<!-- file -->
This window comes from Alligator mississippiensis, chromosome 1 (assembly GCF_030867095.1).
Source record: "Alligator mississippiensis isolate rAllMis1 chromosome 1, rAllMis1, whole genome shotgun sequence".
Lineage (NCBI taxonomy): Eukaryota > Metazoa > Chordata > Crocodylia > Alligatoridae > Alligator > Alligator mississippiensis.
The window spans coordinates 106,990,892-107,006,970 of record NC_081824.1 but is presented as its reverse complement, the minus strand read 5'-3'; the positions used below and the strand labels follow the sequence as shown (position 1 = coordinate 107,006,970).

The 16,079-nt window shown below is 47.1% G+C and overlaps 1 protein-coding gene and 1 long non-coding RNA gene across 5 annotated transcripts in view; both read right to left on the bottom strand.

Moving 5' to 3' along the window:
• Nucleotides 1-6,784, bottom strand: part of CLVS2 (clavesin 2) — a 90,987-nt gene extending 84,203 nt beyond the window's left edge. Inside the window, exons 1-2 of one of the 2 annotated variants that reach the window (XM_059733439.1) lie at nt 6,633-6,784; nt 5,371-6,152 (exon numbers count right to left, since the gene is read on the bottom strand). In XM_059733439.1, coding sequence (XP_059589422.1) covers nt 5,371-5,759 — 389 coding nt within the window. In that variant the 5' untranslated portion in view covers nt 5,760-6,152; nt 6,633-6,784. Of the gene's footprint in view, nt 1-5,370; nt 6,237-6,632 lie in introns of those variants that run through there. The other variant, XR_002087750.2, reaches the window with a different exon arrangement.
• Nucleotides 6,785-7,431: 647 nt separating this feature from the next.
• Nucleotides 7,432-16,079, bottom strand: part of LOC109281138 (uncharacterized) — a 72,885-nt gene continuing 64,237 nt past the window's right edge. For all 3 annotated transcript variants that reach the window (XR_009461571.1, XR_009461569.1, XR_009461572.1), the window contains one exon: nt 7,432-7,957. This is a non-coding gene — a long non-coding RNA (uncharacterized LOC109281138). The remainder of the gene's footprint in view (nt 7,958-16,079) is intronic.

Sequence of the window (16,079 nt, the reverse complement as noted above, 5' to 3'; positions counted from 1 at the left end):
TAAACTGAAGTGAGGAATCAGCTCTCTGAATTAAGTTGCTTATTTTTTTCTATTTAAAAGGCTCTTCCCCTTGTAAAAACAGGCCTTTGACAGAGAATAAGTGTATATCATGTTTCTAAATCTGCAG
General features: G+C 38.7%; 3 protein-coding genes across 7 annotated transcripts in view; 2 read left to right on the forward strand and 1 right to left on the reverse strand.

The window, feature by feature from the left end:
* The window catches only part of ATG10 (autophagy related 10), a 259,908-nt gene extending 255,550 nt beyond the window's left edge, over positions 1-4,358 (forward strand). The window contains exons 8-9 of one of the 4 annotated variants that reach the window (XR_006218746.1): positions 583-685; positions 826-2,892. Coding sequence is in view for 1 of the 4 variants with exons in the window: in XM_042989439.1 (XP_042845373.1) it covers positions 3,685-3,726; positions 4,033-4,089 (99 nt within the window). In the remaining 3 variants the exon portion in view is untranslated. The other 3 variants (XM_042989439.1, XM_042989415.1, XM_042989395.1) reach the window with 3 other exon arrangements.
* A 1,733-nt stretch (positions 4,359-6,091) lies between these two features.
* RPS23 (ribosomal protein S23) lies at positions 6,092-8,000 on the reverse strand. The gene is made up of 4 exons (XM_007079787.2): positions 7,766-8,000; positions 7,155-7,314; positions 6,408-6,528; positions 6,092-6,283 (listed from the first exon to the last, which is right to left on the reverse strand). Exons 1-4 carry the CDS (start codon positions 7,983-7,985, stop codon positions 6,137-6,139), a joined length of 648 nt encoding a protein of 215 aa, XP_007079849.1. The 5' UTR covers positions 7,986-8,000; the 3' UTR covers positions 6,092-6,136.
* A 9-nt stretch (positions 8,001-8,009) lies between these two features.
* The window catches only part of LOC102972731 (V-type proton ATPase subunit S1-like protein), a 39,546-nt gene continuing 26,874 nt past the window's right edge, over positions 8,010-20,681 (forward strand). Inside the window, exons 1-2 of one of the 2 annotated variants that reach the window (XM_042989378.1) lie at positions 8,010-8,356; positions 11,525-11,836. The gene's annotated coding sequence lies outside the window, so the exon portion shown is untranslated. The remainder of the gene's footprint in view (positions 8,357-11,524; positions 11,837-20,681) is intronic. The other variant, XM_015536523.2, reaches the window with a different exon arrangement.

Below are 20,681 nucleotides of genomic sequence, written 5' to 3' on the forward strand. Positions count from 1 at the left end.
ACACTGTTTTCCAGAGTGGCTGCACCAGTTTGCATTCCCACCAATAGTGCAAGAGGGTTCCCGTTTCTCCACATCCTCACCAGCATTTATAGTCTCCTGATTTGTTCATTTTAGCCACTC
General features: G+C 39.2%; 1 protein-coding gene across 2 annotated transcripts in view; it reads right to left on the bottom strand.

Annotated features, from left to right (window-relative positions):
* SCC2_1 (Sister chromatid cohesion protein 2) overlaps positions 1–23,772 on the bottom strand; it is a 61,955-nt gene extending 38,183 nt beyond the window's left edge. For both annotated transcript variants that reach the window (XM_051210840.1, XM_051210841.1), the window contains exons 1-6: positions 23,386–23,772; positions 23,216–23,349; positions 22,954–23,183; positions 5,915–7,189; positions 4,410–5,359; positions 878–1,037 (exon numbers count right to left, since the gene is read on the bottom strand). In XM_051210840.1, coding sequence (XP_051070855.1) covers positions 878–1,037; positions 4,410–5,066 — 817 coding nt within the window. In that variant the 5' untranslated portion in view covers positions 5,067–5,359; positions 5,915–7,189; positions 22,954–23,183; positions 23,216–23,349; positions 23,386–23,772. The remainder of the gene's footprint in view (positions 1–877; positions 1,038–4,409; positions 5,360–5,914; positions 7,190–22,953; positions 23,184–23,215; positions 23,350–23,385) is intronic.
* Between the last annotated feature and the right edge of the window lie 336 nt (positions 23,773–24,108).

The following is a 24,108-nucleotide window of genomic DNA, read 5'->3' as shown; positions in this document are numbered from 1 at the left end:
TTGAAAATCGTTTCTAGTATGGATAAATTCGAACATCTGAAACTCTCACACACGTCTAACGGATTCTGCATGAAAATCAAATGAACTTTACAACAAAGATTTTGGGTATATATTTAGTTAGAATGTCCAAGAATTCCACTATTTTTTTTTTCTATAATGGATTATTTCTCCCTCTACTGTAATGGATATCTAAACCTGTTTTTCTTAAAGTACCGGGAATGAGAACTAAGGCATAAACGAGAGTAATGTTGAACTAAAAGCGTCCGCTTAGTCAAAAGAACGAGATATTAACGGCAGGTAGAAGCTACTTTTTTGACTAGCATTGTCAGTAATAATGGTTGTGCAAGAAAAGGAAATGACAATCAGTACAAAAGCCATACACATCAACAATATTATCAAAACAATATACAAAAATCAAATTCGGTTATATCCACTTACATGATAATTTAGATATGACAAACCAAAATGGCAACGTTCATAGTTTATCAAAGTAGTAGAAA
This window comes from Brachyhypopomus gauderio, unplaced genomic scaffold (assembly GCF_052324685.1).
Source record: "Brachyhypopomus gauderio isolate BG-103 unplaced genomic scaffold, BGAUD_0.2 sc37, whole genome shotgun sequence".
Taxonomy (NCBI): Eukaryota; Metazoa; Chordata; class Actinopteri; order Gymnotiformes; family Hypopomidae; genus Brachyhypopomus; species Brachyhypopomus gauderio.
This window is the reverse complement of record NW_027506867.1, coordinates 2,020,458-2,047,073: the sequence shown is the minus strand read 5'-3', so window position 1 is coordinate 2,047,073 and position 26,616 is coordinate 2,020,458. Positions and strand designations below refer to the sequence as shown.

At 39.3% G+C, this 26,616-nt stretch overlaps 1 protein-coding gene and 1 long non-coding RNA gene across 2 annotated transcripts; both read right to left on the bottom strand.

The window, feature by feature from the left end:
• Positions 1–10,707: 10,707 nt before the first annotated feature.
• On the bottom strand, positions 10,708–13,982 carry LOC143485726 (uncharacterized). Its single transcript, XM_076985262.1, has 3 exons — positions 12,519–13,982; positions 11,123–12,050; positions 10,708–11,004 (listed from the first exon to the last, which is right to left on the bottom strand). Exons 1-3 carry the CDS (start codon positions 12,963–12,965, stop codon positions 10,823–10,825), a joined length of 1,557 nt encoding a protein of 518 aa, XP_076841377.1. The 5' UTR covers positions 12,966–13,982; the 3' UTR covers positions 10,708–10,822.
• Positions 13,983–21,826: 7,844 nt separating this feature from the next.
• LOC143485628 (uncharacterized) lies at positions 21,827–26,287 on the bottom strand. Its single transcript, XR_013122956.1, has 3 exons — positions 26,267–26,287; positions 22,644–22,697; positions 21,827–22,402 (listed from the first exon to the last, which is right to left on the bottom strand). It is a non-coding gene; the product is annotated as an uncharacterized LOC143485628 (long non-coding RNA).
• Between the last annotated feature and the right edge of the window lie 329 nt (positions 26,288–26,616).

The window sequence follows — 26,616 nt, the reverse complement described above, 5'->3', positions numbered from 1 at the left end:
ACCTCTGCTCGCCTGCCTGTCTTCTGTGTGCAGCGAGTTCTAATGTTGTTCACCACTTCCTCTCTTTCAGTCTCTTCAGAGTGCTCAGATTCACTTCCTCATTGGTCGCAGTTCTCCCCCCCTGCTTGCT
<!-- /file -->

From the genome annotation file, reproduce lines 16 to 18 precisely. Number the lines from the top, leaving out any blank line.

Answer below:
* RPS23 (ribosomal protein S23) lies at positions 6,092-8,000 on the reverse strand. The gene is made up of 4 exons (XM_007079787.2): positions 7,766-8,000; positions 7,155-7,314; positions 6,408-6,528; positions 6,092-6,283 (listed from the first exon to the last, which is right to left on the reverse strand). Exons 1-4 carry the CDS (start codon positions 7,983-7,985, stop codon positions 6,137-6,139), a joined length of 648 nt encoding a protein of 215 aa, XP_007079849.1. The 5' UTR covers positions 7,986-8,000; the 3' UTR covers positions 6,092-6,136.
* A 9-nt stretch (positions 8,001-8,009) lies between these two features.
* The window catches only part of LOC102972731 (V-type proton ATPase subunit S1-like protein), a 39,546-nt gene continuing 26,874 nt past the window's right edge, over positions 8,010-20,681 (forward strand). Inside the window, exons 1-2 of one of the 2 annotated variants that reach the window (XM_042989378.1) lie at positions 8,010-8,356; positions 11,525-11,836. The gene's annotated coding sequence lies outside the window, so the exon portion shown is untranslated. The remainder of the gene's footprint in view (positions 8,357-11,524; positions 11,837-20,681) is intronic. The other variant, XM_015536523.2, reaches the window with a different exon arrangement.